Teens are feeling more stressed than adults and it's affecting every aspect of their lives according to the results from a new national survey.
The 2013 "Stress in America" survey involved responses from 1,950 adults and 1,018 teens. Teens reported that during the school year an average stress level of 5.8. That is way above 3.9, which is considered a normal level of stress. Even during the summer months, when the stress level typically decreases, teens averaged a 4.6 score. Ten was the highest score on the stress scale.
Adults reported more stress as well with an average of 5.1 on the scale.
Teens reported that their main stressor was school, with one out of ten saying that stress led to lower grades. Money was the top reason given for stess among adults, followed by work and the economy.
Thirty-one percent of the teens reported feeling overwhelmed and thirty percent said they feel depressed or sad. Adolescent girls were more likely to feel down from stress than boys, which holds true in the adult population with more women reporting feeling depressed than men.
This is the first time the group has focused on teen stress. Other research has studied teen depression and other mental health concerns, but officials say this may be the most comprehensive national look at stress in teens to date. Despite anecdotal reports of high stress, researchers say stress itself in adolescents hasn't been studied broadly; global comparisons have focused on adult stress rather than teens.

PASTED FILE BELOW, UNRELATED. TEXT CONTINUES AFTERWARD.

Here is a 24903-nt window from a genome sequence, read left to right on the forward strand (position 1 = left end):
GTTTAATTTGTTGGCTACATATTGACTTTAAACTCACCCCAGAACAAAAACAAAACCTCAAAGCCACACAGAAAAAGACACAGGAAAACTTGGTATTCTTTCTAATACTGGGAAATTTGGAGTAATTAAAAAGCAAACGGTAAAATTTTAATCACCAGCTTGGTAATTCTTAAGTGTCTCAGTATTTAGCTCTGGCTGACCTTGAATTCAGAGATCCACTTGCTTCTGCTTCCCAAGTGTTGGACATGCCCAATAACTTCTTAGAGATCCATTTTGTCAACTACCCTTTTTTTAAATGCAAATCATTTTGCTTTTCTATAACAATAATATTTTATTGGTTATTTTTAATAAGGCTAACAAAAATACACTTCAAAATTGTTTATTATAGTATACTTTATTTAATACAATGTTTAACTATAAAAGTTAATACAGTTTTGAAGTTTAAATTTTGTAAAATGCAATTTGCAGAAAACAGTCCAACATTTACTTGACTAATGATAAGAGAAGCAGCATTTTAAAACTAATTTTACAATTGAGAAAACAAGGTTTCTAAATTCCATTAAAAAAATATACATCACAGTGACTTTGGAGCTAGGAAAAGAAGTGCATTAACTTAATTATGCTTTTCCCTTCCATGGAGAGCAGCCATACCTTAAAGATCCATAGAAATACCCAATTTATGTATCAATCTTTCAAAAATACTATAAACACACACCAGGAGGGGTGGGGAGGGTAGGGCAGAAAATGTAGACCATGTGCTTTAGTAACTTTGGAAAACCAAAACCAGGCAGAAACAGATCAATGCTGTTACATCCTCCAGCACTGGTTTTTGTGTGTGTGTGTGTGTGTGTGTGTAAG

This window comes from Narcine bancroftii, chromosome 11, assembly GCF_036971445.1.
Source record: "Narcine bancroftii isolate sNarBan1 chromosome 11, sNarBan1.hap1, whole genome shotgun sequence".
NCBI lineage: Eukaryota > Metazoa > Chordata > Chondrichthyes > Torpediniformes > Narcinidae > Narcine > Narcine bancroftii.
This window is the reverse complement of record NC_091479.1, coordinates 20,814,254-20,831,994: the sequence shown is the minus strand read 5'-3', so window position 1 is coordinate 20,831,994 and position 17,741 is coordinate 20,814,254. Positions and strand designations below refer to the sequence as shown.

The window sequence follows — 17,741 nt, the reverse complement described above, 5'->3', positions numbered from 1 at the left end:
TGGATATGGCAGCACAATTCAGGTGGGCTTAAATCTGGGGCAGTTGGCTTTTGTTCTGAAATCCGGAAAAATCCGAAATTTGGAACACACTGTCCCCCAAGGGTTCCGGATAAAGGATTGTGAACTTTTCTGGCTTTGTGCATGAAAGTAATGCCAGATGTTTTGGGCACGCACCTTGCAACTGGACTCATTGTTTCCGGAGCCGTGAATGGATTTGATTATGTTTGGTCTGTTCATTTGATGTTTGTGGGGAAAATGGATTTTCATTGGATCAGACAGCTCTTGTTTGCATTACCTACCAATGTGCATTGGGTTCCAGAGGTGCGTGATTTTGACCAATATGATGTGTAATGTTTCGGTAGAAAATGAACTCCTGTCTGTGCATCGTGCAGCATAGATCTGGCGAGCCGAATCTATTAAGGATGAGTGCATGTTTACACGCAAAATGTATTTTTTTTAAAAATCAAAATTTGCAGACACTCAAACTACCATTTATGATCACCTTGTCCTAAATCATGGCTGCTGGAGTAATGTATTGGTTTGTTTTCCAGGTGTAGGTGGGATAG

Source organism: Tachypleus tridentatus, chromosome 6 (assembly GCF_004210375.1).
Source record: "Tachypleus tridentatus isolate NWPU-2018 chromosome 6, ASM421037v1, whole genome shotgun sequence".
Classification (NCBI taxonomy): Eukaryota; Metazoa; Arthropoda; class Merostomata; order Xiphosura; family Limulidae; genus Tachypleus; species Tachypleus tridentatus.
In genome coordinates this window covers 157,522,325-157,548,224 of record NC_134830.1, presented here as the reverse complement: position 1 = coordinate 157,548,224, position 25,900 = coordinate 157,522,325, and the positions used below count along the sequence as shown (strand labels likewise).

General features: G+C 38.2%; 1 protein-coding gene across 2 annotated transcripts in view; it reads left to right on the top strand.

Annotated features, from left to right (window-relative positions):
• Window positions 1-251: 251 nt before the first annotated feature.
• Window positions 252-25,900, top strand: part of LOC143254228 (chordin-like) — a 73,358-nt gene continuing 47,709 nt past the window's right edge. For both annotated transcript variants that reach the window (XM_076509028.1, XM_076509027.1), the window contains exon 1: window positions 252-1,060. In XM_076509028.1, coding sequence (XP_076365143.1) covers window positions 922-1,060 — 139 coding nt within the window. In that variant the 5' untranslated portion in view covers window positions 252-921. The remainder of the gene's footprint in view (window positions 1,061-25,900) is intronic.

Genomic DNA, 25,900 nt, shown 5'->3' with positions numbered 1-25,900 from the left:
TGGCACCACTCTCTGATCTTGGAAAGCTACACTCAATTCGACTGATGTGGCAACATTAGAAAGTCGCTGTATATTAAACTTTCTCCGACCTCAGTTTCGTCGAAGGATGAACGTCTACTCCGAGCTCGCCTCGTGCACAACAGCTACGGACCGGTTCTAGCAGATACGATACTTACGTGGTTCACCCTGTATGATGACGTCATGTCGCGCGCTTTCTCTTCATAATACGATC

Teens reported feeling irritable, angry, nervous, anxious and tired at around the same rate as adults. More than one-third of teens said they were exhausted due to the stress in their lives, and 25 percent skipped a meal because of the added pressure.
Teens seem to realize they are not doing enough to manage their stress with four out of 10 reporting that weren't actively working towards finding positive ways to cope with their stress and thirteen percent saying that they didn't do anything to help deal with the added pressure on their lives.
"It is alarming that the teen stress experience is so similar to that of adults. It is even more concerning that they seem to underestimate the potential impact that stress has on their physical and mental health," APA CEO and executive vice president Norman B. Anderson said in a press release. "In order to break this cycle of stress and unhealthy behaviors as a nation, we need to provide teens with better support and health education at school and home, at the community level and in their interactions with health care professionals."
Like adults, stressed kids are not getting enough sleep, overeating, and not exercising.
"When spending time with teens, we can encourage them to exercise, eat well, get the sleep they need and seek support from health care professionals like psychologists to help them develop healthier coping mechanisms for stress sooner rather than later," said Anderson.
How parents handle stress impacts how their children are able to handle stress. Family dinners together or time that is specifically set aside for family discussions provide a good opportunity to discuss what is going on in each others lives. Talk to your kids about your day and what events caused you stress, what you learned from them and how you handled them. Ask your child to be honest about the kinds of things that make them feel overwhelmed or stressed. It's not a parent's job to try and protect their children from everything that is unpleasant, but to teach them positive coping mechanisms so they can grow into healthy and happy adults.
Source: Michelle Castillo, http://www.cbsnews.com/news/stress-in-america-survey-reveals-teens-feel-more-pressure-than-adults/
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